(Jacqueline Keeler of TiyospayeNow, member of the Navajo tribe and whose father is Yankton Nakota Sioux, just posted a comment to my thread on the impeachment of Cecilia Fire Thunder linking to an article she has written and posted to her blog entitled Fire Thunder Impeachment and the Rights of Women. I have read the article and it is a stunning piece of work. I urge you to read the entire article; it is well worth your time and is one of the most thoughtful, insightful, and powerfully moving articles I’ve read in some time. Here are a few excerpts of this amazing piece. Thank you so much, Jacqueline for sending this link to me.)
by Jacqueline Keeler
…But, really, it was up on the hill, fasting that I came to understand this way of thinking. Seeking a vision of my own, I came to understand how hard won these insights were and how beloved the society was to those that had lost it. It was, as my great-aunt said, “A way of life that worked.” And I would add, for them. Because each generation must find their own way. Their own traditions that work for them at this time. Our elders wanted us to do it that way. We cannot as modern Lakota/Dakota/Nakota or even Dine or American women be constrained by them. We can be informed by them, even inspired, but we must make decisions for our bodies, our future, our well-being that are sensible and that show that we value ourselves. We, as women, are more than our biology, we are more than just baby machines for a Lakota Nation, a Dakota Nation, or a Nakota Nation. We are productive members of society, we are the ones earning the college degrees, holding the jobs and are the ones by and large, that must raise the children, earn wages to buy them shoes and pay for their futures. We must be the ones to be able to make these choices concerning our bodies.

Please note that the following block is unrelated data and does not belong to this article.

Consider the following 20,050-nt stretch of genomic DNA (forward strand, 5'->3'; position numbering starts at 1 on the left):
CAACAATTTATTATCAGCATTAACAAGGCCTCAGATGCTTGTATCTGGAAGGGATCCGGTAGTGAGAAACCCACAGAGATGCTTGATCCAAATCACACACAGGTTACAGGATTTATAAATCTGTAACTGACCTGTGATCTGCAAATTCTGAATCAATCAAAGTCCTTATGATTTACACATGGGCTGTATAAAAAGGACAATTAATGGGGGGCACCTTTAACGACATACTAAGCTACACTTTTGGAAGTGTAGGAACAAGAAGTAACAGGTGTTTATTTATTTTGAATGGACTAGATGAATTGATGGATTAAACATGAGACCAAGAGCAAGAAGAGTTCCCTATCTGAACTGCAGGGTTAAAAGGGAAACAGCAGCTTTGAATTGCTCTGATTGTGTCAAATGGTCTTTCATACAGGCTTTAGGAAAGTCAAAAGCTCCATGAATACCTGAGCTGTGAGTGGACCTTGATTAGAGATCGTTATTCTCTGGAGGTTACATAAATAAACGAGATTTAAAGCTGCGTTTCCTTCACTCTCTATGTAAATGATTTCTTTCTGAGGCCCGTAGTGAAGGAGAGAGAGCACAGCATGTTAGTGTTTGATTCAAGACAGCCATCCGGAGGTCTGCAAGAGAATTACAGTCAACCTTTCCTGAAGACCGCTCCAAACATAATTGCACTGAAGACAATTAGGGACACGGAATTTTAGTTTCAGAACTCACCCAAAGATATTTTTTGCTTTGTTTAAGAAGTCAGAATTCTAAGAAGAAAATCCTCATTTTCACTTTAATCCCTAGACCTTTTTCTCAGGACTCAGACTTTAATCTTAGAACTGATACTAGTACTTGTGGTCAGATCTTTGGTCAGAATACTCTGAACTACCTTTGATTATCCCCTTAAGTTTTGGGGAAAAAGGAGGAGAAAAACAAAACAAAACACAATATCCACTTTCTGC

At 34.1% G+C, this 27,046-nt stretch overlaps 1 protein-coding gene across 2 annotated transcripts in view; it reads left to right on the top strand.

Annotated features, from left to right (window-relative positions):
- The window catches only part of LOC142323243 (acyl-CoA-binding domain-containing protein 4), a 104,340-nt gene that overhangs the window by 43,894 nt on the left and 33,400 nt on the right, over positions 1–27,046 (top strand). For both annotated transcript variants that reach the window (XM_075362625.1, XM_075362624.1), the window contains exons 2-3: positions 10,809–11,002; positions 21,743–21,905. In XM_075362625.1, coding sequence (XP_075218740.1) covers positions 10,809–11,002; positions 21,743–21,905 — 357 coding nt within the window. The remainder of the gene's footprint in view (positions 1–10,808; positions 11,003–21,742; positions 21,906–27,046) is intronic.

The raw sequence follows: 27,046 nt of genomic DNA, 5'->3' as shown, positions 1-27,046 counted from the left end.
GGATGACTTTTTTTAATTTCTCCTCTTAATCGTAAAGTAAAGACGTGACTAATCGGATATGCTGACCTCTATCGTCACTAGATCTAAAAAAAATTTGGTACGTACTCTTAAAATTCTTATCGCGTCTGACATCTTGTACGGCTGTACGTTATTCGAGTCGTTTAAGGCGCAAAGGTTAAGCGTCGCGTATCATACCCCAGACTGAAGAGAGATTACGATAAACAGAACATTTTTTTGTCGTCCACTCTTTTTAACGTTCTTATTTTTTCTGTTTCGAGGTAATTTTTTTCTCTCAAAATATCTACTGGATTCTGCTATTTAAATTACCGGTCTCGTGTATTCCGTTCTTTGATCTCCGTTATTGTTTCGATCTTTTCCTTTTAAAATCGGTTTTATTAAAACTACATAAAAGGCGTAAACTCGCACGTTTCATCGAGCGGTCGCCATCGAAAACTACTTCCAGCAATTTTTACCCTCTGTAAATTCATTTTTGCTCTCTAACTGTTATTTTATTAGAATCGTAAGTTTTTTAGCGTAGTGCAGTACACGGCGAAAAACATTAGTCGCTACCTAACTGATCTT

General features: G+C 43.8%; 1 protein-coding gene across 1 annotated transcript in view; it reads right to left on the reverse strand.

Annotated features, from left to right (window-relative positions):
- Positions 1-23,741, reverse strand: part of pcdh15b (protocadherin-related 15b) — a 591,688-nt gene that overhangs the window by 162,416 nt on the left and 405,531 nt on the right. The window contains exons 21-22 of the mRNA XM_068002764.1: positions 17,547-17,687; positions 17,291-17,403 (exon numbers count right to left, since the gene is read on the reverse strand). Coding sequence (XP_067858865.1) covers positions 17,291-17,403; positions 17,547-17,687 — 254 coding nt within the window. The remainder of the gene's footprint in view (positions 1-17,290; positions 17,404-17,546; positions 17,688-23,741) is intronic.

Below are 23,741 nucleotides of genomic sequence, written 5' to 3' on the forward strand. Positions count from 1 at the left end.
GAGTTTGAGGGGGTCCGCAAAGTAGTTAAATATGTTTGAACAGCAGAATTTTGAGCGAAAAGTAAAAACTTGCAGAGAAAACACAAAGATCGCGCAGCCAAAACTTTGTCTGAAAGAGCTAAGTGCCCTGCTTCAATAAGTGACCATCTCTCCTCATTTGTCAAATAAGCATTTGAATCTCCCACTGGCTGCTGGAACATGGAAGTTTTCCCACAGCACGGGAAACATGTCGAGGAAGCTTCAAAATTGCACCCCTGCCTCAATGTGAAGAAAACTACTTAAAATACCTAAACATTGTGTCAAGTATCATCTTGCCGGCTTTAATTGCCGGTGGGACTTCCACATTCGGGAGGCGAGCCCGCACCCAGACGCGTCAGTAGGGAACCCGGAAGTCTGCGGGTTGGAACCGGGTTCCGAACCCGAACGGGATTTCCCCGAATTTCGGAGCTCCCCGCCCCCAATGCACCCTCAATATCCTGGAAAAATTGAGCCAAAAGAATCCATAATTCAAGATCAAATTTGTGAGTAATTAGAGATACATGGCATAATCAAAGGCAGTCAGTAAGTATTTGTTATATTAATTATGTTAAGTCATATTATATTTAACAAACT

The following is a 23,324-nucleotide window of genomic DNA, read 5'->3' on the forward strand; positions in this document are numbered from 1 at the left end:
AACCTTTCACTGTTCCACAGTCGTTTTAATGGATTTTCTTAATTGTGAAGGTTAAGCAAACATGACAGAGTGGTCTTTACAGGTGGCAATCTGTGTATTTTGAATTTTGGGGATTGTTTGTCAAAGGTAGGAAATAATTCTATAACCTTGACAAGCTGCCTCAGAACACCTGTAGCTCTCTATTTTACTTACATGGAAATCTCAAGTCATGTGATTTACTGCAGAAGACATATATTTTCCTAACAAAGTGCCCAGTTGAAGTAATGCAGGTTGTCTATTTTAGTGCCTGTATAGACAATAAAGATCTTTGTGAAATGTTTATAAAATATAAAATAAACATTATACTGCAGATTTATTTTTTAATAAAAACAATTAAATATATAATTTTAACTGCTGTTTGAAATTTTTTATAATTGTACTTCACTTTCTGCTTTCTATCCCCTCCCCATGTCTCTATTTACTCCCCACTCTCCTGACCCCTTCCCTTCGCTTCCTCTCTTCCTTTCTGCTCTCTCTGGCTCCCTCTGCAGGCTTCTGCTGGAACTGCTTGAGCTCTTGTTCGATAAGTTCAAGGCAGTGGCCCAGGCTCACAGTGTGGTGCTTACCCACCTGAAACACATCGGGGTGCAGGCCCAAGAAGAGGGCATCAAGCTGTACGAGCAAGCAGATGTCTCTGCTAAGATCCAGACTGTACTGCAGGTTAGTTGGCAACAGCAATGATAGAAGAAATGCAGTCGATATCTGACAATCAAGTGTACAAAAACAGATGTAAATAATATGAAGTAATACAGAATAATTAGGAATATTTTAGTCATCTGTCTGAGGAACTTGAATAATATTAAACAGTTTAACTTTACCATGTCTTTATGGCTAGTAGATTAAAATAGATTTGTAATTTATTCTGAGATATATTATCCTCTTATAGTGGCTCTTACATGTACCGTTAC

It may be tradition to do this or that, according to this person or that, but we must look clearly at what future we are dealing our young women when we assign them this lot so early in life. Especially, if that child is from rape or incest. Women are capable of knowing whether they have the resources to give a child a good life. Unless, they are able to make that choice the continued cycle of grinding poverty will continue to spiral out of control. This is not about killing babies, but about growing strong families that have the resources to take care of each other. If we speak of a tradition that values life, we must also speak of a tradition that valued self-control. Lakota/Dakota/Nakota men were taught to control their sexual drive. Traditionally, a man was not a man unless he could control himself. A couple that had children closer than four years apart faced deep shame in the community. It was regarded and called “killing the child”. Children were supposed to be spaced four years apart, any less and you endangered the older child. It was a shame that stayed with the “killed child” for the rest of their lives. People who knew would look upon that child with pity. Even in old age it would be remembered how the parents had disrespected their elder child.
So, when we talk about tradition, we must realize that it cannot work in bits and pieces. And that even if wholly intact, it may not work at all today. If women must not commit abortion, then Lakota men on the reservation must practice this traditional form of manhood and have strict control of their sexual drive. The reason women on the reservation face some of the highest rates of rape and incest in the country is because men, obviously, do not practice this. One gender cannot pay the price for a broken society.